Application areas we are currently actively pursuing are engagement study of children with developmental delays (ASD, ADHD, cerebral palsy), generalized or partial seizure detection and advisory system for epileptic patients, and real-time monitoring of Alzheimer’s, TBI, PTSD or other neurological disorders in natural settings. The platform might be suitable for other BCI studies including thought control computing, or electronic mental health monitoring.

Investigation of electrical stimuli for controlled drug release from chitosan DDS

August 2013

Smart Drug Delivery Block Diagram and Modeling in COMSOL

Controlled drug release is crucial for targeted implantable smart drug delivery system (DDS). In this work, simulations and experiments are conducted to demonstrate drug release mechanism using electrical stimulus. For dyed chitosan beads (diameter 500um to 900um), a surface acoustic resonator (SAW) chip cavity which has interdigited electrode on quartz surface was used to provide electrical stimulus. Printed circuit board (PCB) and sputter coated interdigited electrodes were used to provide electrical stimulus on the chitosan film. Two simulation models (SAW resonator and chitosan film) are developed to explain the physical phenomena of drug release using finite element method (FEM). It is found that drug delivery is nonlinearly increased with applied electric field to the electrodes.

The AC electro-kinetic (ACEK) force generated from electrical excitation is a factor influencing this phenomenon. Temperature rise was not significant as demonstrated in both simulations and experiments. Different control and stimulus experiments were performed to show the concepts of dye release from micro beads using electrical stimuli.

Dye release has been identified visually for these experiments. Chitosan films loaded with green food coloring were also fabricated to demonstrate the drug release. Experiments were conducted with different electric fields and frequencies on chitosan fi?lm. The spectral absorbance of treated solution after the experiment is measured using a spectrophotometer to quantify the dye release. Verification of the dye release with increased applied voltage was statistically proven with 99% level of significance. This study has shown that application of electric field can be a potential candidate for controlled DDS using both chitosan micro-beads/films.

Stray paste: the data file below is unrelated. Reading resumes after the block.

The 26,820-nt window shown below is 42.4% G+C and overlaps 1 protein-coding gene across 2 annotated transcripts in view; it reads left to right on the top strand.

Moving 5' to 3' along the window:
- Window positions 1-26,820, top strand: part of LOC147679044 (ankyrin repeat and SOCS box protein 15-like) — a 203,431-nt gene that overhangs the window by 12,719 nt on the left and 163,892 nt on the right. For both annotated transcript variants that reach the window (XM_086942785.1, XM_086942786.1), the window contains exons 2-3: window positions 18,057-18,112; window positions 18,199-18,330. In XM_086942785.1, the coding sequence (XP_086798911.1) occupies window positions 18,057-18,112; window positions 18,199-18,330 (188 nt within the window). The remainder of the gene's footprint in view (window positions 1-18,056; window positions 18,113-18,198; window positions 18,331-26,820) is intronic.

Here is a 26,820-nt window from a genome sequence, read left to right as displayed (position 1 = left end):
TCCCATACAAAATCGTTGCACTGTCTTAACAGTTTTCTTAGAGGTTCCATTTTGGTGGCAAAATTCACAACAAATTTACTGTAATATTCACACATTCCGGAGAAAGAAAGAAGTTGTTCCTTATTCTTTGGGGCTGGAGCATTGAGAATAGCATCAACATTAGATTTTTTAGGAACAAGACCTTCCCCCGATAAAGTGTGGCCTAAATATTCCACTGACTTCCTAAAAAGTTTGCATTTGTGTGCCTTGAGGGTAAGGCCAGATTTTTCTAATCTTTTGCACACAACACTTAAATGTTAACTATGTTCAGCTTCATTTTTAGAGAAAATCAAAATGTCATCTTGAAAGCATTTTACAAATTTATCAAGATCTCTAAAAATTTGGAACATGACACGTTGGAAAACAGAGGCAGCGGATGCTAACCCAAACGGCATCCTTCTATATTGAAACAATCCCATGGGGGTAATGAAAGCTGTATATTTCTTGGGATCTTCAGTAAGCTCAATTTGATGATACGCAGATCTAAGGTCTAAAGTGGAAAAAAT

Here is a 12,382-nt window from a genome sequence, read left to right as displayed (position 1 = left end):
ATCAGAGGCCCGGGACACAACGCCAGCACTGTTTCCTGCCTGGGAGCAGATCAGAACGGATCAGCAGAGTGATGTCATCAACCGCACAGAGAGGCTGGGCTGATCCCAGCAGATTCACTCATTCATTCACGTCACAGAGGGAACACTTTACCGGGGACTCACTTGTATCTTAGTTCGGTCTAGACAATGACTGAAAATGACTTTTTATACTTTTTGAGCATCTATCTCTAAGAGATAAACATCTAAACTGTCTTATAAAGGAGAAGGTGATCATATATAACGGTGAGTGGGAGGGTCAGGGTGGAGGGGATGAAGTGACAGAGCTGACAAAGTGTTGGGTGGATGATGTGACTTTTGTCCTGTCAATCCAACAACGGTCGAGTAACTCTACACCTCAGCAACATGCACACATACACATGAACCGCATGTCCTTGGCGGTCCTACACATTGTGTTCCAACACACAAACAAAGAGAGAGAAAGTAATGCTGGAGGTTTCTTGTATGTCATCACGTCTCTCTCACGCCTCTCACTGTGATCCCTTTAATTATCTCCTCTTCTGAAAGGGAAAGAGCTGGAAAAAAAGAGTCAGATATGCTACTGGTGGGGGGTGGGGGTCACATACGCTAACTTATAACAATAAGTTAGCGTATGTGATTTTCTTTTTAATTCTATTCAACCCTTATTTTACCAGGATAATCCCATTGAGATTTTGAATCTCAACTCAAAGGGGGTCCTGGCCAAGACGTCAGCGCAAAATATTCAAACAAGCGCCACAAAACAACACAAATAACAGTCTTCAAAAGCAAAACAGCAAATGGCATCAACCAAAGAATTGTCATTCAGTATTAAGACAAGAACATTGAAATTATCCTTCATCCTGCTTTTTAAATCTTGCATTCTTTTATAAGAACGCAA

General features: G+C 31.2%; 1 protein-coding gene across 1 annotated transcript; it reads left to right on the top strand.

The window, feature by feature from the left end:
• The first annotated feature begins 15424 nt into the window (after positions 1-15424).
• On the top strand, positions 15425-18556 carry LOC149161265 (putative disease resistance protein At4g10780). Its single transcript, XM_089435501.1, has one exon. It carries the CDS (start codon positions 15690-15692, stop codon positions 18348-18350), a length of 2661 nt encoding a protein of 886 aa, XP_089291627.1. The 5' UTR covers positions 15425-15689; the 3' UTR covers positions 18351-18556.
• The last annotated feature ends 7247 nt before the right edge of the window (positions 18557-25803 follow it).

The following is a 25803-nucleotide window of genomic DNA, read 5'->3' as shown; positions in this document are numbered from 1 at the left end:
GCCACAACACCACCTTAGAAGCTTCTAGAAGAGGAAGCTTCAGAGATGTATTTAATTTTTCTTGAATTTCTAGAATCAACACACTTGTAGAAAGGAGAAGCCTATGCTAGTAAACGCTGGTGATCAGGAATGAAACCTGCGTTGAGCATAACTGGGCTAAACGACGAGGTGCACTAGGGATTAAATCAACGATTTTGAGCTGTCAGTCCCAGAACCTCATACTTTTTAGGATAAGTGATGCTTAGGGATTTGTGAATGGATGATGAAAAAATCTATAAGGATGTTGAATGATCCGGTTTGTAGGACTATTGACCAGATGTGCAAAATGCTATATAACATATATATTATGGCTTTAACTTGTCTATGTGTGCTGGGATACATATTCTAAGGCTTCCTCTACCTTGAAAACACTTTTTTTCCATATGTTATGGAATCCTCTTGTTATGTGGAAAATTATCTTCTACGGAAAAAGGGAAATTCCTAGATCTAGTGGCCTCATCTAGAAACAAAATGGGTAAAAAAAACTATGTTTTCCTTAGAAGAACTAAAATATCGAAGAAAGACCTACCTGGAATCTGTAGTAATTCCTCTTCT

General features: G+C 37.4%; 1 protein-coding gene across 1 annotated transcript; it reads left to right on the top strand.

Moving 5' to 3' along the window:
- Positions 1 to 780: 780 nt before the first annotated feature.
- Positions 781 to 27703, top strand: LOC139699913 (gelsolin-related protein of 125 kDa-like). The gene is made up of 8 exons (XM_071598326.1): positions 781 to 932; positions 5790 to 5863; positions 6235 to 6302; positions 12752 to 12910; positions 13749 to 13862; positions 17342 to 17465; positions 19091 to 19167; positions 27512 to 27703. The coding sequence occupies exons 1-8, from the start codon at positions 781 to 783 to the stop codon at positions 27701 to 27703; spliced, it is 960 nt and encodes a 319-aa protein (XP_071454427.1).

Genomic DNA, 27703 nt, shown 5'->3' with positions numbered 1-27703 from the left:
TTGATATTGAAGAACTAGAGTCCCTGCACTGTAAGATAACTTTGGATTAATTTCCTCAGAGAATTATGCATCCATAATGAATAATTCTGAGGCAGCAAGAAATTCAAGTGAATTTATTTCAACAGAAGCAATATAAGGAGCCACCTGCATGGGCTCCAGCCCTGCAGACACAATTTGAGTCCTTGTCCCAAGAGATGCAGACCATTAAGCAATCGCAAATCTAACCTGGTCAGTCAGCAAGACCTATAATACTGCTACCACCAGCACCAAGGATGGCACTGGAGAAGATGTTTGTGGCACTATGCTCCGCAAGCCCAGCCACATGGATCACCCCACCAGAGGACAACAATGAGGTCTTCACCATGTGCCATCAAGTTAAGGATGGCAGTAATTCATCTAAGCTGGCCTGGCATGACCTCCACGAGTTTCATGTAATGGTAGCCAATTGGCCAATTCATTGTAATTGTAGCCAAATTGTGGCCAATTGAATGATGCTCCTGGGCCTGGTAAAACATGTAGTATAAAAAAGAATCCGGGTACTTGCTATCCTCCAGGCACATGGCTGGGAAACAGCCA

Nano technology based EEG sensor design, modeling and characterization

A vertically aligned carbon nanotube-based sensor was invented in 2015 during my MS at the University of Memphis. The left top figure is showing the sensor. The functionality of the sensor is verified using agar gel human skin emulator and compared with existing sensor GS26 widely used for ECG data collection. The right top figure is showing the received signal from the invented CNT vs. GS26 sensors.

Vertically Aligned Carbon Nanotube-Based Biosensor Invented by Bashir Morshed, Nazmus Sahadat, and Sergi Consul

For more detail please read the following patent.

Other Projects:

Characterization of commercially available ECG/EEG sensors

Finite element modeling of ECG/EEG electrodes and skin

Implementation of galvanic skin response (GSR) using AVR microcontroller

Design of a 4 bit micro computer using circuit maker which can execute 16 instructions